By Carl Belz
I recently rediscovered the obituary I wrote for Barney Rubenstein, a Boston-based painter whose work and whose friendship exceptionally enriched my life for many years prior to his death in 2002. It was written on the assumption that it would be published in The Boston Globe, but it was filed away when I learned of the Globe’s policy to write its own obituaries. Rereading it, I have been moved to share it—in the company of a few images of Barney’s pictures—in the hope of sparking an awareness of his achievement to an audience that ranges beyond the Back Bay.
Barnet Rubenstein, 1923-2002
Barnet Rubenstein, painter, teacher, raconteur, sports enthusiast, and beloved friend of countless members of Boston’s cultural community, died in his Brookline home on April 15, 2002, Patriots Day, Marathon Day, with the Yanks at Fenway wrapping up a four game series with the Olde Towne Team. Born and raised in Chelsea, Massachusetts, he would have been 79 on July 21.
Of all the things Barney was, he was first of all an artist, always making images. He drew cars and comic strip heroes for fun while at school in Chelsea, and for diversion he drew tanks and planes while serving in the U.S. Signal Corps during World War II. He then started to draw and paint in earnest, figures and interiors and still lifes, first at the Massachusetts College of Art in 1946-47, and then for five years at the School of the Museum of Fine Arts where he would later teach for more than three decades. He became practiced in the manner of Abstract Expressionism while living in Southern France for twelve years starting in 1953, but he drew and painted ocean liners and buses and racing ponies—he called them New York subjects—when he came back to the USA in 1965 and took up residence at the Chelsea Hotel in Gotham. After returning permanently to Boston in 1975, he spent the next twenty years imaging take-out food containers, cardboard boxes, jars of cookies, and arrangements of fruits and flowers, and he continued to draw and paint up to the very end—mostly the tree-lined paths where he regularly walked—despite a debilitating neurological condition that made it nearly impossible, physically, for him to draw or paint at all.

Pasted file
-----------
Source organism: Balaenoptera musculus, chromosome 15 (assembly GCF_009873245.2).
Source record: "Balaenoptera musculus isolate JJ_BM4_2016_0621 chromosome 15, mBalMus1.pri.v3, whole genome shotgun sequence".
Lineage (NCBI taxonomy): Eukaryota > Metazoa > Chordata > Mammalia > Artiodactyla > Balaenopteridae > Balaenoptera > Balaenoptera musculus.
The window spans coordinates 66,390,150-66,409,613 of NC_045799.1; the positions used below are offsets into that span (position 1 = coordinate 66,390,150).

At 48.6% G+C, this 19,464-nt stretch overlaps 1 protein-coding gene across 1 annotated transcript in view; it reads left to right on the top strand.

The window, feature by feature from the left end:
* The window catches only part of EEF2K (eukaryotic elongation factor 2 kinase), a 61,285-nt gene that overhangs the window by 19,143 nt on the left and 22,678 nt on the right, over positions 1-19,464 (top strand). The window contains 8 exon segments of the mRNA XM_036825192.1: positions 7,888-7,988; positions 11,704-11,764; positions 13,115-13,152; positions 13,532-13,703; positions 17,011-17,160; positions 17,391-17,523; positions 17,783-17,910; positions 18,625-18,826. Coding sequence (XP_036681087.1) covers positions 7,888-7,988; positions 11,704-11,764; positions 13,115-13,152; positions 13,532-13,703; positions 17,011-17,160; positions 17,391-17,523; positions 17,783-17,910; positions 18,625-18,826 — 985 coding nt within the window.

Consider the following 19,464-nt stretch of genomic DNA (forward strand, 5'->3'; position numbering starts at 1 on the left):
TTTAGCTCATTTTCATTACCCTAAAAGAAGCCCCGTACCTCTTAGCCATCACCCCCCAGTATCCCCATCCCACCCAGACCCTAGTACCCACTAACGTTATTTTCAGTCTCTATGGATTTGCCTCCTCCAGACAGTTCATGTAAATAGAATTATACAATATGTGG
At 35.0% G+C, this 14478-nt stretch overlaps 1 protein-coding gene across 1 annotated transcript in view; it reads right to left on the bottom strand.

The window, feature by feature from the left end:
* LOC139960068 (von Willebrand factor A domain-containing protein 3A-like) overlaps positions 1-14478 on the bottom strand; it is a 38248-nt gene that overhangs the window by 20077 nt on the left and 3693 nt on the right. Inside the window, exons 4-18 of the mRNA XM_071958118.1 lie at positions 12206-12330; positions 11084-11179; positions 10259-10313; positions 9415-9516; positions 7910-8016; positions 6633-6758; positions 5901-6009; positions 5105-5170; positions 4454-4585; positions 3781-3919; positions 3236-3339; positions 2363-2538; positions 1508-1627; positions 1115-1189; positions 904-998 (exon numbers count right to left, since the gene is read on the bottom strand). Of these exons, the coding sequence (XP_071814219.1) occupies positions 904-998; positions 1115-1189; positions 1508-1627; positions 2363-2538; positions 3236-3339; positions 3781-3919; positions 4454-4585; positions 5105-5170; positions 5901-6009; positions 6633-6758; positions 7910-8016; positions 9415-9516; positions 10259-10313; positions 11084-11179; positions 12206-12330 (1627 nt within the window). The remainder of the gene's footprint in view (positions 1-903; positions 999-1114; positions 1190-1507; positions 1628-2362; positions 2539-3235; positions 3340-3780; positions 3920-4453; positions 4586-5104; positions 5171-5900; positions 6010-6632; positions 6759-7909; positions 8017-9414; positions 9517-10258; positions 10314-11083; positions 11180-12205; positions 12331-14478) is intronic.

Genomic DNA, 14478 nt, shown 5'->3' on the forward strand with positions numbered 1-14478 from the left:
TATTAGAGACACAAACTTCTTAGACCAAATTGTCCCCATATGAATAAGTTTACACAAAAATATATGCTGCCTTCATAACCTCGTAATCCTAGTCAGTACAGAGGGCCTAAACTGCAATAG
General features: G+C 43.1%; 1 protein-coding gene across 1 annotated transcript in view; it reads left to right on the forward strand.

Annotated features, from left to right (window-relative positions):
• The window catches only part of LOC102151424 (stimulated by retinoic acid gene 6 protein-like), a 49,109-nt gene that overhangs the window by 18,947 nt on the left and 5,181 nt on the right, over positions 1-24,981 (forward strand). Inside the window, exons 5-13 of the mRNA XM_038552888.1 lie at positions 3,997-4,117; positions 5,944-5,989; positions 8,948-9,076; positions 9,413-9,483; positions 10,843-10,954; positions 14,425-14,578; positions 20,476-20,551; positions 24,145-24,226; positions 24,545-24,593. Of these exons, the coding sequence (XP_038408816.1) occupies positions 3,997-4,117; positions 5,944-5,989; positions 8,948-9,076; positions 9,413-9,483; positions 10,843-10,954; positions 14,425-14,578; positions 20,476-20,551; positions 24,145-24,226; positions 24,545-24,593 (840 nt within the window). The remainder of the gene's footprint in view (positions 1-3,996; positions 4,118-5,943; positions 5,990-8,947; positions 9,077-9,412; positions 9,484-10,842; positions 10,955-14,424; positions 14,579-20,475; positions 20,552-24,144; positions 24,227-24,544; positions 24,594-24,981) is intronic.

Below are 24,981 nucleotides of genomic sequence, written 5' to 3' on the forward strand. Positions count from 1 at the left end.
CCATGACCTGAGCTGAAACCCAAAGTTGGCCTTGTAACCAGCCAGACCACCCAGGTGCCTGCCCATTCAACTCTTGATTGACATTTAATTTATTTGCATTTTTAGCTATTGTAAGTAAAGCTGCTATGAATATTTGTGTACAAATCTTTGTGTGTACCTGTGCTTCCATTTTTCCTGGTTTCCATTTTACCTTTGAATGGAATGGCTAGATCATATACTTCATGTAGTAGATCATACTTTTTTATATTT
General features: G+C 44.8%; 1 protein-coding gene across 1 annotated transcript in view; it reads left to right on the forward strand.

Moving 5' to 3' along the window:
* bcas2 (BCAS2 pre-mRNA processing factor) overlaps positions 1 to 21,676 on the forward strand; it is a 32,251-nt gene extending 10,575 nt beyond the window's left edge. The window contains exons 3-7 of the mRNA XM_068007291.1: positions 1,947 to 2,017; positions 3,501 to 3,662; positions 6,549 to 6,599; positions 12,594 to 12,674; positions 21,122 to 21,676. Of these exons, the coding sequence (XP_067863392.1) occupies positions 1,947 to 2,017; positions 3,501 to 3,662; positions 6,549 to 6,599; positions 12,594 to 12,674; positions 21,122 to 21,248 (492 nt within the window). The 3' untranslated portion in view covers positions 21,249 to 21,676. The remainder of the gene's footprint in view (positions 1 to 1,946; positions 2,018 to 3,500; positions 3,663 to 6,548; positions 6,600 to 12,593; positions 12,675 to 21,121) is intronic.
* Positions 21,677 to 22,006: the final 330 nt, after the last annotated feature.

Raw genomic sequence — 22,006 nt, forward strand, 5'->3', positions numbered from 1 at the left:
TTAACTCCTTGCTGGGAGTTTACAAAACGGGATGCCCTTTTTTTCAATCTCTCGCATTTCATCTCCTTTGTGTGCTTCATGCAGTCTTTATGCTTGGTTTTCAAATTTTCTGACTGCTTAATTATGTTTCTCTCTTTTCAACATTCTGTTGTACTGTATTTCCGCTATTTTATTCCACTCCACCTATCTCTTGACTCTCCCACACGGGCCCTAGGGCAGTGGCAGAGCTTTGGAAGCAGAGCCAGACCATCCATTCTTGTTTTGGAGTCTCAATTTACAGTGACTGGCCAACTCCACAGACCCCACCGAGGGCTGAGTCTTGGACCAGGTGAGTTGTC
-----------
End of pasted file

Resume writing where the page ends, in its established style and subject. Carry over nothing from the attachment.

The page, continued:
|Barnet Rubenstein, Calumet Rider and Jockeys, 1967, oil on canvas, 20 x 16 inches
Like many artists of his generation, Barney could lovingly be said to have lived at times in a dream world untroubled by contradictions. He’d talk about making it in the Big Apple, though he didn’t have an entrepreneurial bone in his body. He’d describe series after series of ambitious pictures that he had in mind while working at a snail’s pace, as if time just didn’t matter. He’d be scheduled for a longed-for solo exhibition but would then want to postpone it because he wasn’t sure his current paintings were fully realized. But exposure and recognition came in spite of the endearingly mixed feelings he had about success: In numerous group exhibitions during the 1970s when realist-type painting enjoyed renewed attention, and theme shows began their ongoing ascendancy; in an eye-opening mid-career survey at Boston’s Museum of Fine Arts in 1979; in a handful of radiant solo shows at the Alpha Gallery during the 1980s; and in a crowning retrospective at the Rose Art Museum in 1997 that celebrated four decades of his achievement. As a result, public and private collections throughout New England and elsewhere became homes for treasured paintings and drawings that in many cases had to be coaxed from Barney’s studio.
|Barnet Rubenstein, Grapes, Pear, Apple, 1984, pencil and colored pencil on paper, 10 1/4 x 15 1/2" private collection.
Throughout his life—in his art, in his teaching, and in the stories he memorably told—Barney communicated a deep respect for art’s recent and distant past. In this he followed the model he learned as a student at the Museum School more than a half century ago, and he in turn gifted it to the generations of aspiring artists who studied with him, just as he gifted it to countless colleagues and friends, which was always with boundless generosity. He extended the same respect to the humble objects he painted—the fruits and flowers, the cookies and jars and boxes—patiently articulating each of them with nature’s life-giving light and attendant color. We know the pictures came about through painstaking effort and were hard to part with, but we don’t feel that effort when looking at them. We feel instead their joy and wonder, how they justify themselves by merely existing, and we in turn feel as though their maker was grateful simply for the opportunity to bring them into being. Such is the gift of art when it is practiced at its highest level, which is the way Barney practiced and gifted it, and a supreme gift it remains.
|Barnet Rubenstein, Sunflowers and a Rose, late 1990's, pencil and colored pencil on paper, private collection
Carl Belz is Director Emeritus of the Rose Art Museum, Brandeis University.